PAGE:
Scarcely a year after his third release as a solo artist, 2010’s Spies Lies and Burning Eyes, the notoriously deliberate singer/songwriter/poet R.B. Morris is already on the cusp of releasing his fourth, Rich Mountain Bound, a no-frills, 12-song collection featuring Morris alone in the studio, singing and playing acoustic guitar. It’s worth noting that Spies followed more than a decade after his previous record, 1999’s Zeke and the Wheel on Koch Records.
The record consists of mostly older Morris tunes, a few of them well-worn live favorites, but most of them thus far unrecorded.
“I have some friends up on Rich Mountain—I own some property up there,” Morris explains. “Whenever I visit, they’re always telling me that their favorite songs of mine, the ones we play and sing on the porch, that I never put those on a record. So this was their idea. A whole lot of them have never been documented. Some had been forgotten.”
Morris says he holed up in a studio in Asheville, N.C., with engineer Nathan Milner, who won a Grammy for his work with Doc Watson. With Morris and his mountain friends each having made lists of old favorites they wanted to hear recorded and preserved, he sat down and “sang and sang, all night and all day long.”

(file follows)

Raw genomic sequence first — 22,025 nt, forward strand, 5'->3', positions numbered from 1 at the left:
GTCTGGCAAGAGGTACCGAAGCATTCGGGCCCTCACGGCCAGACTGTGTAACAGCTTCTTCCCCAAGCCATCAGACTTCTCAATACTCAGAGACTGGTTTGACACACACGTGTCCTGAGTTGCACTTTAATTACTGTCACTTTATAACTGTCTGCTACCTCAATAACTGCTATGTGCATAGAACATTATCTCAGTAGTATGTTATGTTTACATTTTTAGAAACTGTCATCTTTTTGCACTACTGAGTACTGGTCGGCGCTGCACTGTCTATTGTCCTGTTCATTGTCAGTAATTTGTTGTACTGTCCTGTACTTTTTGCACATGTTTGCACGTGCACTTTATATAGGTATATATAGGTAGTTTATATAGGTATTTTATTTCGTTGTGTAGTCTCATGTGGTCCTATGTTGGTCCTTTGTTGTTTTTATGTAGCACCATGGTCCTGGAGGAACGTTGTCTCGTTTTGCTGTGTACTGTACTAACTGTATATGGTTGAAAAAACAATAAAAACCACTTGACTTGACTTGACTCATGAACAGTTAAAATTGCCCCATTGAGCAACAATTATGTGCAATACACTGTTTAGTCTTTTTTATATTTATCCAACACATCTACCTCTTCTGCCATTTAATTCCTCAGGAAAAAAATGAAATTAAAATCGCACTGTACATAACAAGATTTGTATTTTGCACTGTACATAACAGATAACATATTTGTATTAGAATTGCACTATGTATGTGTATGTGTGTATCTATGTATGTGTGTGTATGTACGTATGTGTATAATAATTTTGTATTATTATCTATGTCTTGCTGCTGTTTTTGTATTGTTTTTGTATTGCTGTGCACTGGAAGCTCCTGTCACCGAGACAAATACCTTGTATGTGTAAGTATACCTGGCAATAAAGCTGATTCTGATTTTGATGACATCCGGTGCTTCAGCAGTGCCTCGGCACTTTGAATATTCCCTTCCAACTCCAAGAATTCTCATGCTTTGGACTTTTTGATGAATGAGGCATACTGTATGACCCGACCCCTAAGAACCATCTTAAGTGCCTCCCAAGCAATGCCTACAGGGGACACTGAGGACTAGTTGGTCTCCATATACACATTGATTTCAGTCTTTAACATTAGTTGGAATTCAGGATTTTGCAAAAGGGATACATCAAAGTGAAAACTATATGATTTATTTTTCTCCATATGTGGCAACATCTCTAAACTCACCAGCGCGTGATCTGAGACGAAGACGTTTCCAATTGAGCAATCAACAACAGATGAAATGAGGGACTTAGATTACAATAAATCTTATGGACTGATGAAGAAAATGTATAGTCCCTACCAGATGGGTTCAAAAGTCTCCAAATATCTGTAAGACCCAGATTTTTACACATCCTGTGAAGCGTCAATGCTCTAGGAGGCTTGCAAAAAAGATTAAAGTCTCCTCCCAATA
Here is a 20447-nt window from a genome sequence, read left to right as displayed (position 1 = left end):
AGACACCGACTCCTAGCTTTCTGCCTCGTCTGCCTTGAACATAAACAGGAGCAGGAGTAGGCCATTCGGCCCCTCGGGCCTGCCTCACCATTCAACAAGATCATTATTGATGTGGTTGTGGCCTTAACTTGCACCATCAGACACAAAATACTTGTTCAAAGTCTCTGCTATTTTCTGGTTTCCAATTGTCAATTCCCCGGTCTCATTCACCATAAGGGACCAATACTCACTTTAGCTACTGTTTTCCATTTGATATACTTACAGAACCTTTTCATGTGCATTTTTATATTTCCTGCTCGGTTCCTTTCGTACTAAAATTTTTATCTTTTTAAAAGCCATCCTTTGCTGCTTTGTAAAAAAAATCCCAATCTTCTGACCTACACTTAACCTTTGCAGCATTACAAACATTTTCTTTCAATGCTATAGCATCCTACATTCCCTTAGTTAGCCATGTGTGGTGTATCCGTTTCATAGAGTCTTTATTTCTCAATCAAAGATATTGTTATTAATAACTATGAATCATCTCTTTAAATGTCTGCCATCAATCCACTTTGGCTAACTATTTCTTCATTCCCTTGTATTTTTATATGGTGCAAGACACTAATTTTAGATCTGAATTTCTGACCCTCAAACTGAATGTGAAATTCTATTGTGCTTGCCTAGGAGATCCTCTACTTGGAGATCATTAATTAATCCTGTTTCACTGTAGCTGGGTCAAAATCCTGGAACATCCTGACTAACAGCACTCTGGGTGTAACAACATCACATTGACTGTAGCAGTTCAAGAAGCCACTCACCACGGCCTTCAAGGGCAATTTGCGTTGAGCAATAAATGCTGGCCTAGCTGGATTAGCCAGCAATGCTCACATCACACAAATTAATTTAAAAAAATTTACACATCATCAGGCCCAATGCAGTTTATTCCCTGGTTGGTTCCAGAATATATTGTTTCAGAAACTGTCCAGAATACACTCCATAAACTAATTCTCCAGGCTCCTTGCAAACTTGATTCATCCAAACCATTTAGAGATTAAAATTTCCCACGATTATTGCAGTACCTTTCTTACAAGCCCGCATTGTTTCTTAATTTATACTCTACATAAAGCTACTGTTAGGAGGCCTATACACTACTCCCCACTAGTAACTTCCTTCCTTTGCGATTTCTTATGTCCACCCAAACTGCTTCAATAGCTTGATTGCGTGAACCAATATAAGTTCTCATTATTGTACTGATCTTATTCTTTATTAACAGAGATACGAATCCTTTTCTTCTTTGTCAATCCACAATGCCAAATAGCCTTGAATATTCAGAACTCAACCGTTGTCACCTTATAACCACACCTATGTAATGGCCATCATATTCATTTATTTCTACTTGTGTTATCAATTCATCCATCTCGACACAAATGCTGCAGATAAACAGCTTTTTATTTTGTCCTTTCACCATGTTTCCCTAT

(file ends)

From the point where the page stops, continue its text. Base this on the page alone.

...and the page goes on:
All told, about 50 songs came out of the session—“old country songs, old love songs, and highway songs, songs with a mountain in them.” Then the idea sparked to take a handful of the tracks and release a full-length album.
Morris expects the full-on release to take place in about a month, with a CD release show scheduled for Sept. 30 at the Laurel Theater. In the meantime, he’s soliciting presales via his website to get enough cash flow to finish the first run of printing—he says he has it “about 75 percent paid for.” Presale cost is $15.
Morris relates a story about the track “Old Copper Penny,” which leads off the new album. He says at many shows past, he would call out the song for performance, and whisper to longtime guitarist Hector Qirko just before settling into the tune—“Watch the merchandise table.”
Sure enough, he says, someone would come up to the table at song’s end and ask “Which album has that ‘Copper Penny’ song?” They would inevitably leave, frustrated, upon learning the song was unavailable on record.
The point being, says Morris: “I think of this as some of my better material. I wanted to give these songs a life.”